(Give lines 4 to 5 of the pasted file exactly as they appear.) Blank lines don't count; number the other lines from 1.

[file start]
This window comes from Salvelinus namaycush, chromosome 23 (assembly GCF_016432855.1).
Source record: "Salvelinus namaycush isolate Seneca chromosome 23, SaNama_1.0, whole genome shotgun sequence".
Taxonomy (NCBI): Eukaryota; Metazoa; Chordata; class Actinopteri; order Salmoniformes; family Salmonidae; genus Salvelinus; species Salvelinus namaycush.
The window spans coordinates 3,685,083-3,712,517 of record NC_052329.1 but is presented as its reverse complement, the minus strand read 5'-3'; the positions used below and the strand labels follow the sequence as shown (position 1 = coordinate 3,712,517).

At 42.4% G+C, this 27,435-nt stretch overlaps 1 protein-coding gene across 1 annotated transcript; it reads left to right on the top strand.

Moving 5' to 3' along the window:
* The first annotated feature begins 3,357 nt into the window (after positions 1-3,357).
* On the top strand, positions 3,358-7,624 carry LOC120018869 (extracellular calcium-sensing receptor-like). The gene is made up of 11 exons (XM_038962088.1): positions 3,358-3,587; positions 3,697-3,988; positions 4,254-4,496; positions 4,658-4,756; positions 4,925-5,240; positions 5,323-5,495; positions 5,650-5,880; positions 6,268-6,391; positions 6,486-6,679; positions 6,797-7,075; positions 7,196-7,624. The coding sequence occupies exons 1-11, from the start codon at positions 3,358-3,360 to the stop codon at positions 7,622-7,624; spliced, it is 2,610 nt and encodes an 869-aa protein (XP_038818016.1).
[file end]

The window spans coordinates 3,685,083-3,712,517 of record NC_052329.1 but is presented as its reverse complement, the minus strand read 5'-3'; the positions used below and the strand labels follow the sequence as shown (position 1 = coordinate 3,712,517).

At 42.4% G+C, this 27,435-nt stretch overlaps 1 protein-coding gene across 1 annotated transcript; it reads left to right on the top strand.